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Business / Multi-million pound bid to evolve mussel farming made under islands growth deal

Photo: Hans J Marter/Shetland News
A mussel farm in Shetland. Photo: Hans J Marter/Shetland News

AN AMBITIOUS ten-year research and development programme to help the mussel farming industry in Shetland and throughout the Highlands and Islands expand has been submitted to the UK Government for approval.

The £4.4 million ShellVolution project is one of four initiatives that have reached the outline business stage in a process to unlock funds committed under the islands growth deal.

In summer 2020 the governments in London and Edinburgh committed £50 million each in support of growth projects in Shetland, Orkney and the Western Isles.

Under the deal around £33 million of public money will come to Shetland over a 10 year period to be invested in:

  • the Shetland Clean Energy Hub;
  • the Dales Voe ultra deep water port;
  • the mussel farming research project ShellVolution;
  • the Shetland Space innovation campus;
  • the Shetland Campus redevelopment;
  • the Knab redevelopment.

ShellVolution is the first locally based project to move forward and is aimed at helping improve the industrial’s efficiency.

One of the brains behind it is mussel farming entrepreneur and chairman of the Scottish Shellfish Marketing Group Michael Tait.

Michael Tait.
Michael Tait.

He said the project, developed in conjunction with the University of the Highlands and Islands, was not to provide financial support individual mussel farming companies but to find answers to technical questions that would help the sector to reach “the next stage”.

He said ShellVolution could better be described as a “series of smaller projects” that were all seeking answers to questions such as how to getter better and reliable spat, the optimum siting of mussel farms, how to increase efficiency and many more.

Getting the project up and running would be “super helpful”, he said, as it would benefit a sector that ticks all the right boxes: it is low carbon, removes nutrients from the sea and is seen as a good option of growing protein for human consumption.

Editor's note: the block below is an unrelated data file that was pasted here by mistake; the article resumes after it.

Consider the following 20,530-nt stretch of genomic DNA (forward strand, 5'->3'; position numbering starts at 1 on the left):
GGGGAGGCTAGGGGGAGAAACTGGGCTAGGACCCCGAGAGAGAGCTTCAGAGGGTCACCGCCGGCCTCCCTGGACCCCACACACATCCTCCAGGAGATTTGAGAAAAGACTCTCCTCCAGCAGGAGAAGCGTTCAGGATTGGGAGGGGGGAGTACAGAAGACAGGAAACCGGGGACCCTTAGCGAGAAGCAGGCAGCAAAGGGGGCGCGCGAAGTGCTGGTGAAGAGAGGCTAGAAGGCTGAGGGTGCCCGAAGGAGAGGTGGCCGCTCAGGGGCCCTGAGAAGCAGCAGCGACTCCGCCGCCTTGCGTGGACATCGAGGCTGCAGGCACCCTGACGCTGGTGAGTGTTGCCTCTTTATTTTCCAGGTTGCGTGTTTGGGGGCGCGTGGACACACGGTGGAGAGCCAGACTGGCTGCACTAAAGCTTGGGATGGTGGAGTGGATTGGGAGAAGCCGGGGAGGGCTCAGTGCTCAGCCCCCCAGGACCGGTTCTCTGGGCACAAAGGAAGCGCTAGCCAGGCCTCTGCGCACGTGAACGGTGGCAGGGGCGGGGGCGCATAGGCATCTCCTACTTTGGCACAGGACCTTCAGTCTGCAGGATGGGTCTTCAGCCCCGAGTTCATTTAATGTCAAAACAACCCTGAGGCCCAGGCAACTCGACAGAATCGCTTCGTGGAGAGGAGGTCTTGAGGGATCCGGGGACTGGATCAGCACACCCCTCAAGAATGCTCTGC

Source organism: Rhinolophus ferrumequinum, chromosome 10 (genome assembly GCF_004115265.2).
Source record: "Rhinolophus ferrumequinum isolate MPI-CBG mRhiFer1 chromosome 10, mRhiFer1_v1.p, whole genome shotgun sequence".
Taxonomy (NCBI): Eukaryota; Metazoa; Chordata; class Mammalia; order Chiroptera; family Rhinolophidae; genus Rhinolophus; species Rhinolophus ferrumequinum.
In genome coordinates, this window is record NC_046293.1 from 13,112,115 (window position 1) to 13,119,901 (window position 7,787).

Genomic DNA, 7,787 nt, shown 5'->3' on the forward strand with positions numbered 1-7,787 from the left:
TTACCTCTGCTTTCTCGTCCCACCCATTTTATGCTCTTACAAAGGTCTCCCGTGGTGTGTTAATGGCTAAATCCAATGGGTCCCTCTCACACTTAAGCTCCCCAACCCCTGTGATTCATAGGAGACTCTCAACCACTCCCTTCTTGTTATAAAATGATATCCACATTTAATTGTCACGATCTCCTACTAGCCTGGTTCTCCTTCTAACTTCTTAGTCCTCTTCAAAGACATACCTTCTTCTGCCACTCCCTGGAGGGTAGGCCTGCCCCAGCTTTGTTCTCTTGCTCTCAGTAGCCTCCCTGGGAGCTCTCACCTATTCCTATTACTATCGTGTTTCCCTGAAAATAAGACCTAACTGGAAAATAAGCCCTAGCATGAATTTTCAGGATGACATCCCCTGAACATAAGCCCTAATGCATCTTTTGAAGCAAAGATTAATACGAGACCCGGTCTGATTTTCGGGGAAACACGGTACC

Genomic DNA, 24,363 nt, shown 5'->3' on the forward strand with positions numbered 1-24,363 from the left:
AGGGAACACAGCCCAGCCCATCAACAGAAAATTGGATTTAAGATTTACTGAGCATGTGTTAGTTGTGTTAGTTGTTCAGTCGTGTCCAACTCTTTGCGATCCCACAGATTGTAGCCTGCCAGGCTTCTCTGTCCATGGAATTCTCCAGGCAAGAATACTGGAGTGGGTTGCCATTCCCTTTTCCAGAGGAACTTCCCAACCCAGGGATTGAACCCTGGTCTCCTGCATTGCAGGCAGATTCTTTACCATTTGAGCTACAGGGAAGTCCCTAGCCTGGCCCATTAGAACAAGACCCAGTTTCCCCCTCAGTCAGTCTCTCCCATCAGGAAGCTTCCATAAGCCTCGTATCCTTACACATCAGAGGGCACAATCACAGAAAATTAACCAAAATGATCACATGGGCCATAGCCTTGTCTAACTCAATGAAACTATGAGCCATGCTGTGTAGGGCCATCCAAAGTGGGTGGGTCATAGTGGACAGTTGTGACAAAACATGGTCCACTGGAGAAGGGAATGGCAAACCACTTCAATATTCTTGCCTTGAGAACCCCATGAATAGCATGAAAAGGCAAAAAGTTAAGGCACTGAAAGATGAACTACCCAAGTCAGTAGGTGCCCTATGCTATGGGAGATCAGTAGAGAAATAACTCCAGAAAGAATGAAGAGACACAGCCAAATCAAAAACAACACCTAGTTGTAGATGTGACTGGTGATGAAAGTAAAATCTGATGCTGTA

Shetland currently produces around 75 per cent of all mussels in Scotland.

The other three projects submitted to governments for approval are:

  • the £5.9m TalEntEd Islands programme to create opportunities for sustainable ‘green’ jobs across all three island groups;
  • the £6.5m Scapa Flow Future Fuels Hub, which will enable the supply and distribution of low and net zero fuels to be established in Orkney;
  • and the second phase of the Orkney Research and Innovation Campus (ORIC2) at Stromness, which could be worth up to £8m.
Council leader Steven Coutts signing the islands growth deal. Photo: SIC

Outgoing council leader Steven Coutts said the islands growth deal would bring lasting benefits to islands communities.

“Project leads from the council and our partners are working hard to develop their outline business cases – the next stage in the journey which sees us move towards achieving full deal as quickly as we can,” he said.

“Shetland’s portfolio of innovative projects will create highly skilled jobs and training opportunities right across our islands, delivering lasting benefit for our communities. This investment will be timely as we recover from the pandemic over the coming years.”

The islands growth deal consists of a total of 18 proposals. It is anticipated that the £100m earmarked for the projects could attract a further £235m in investment from partners and private industry, potentially creating as many as 1,300 jobs across all three island communities.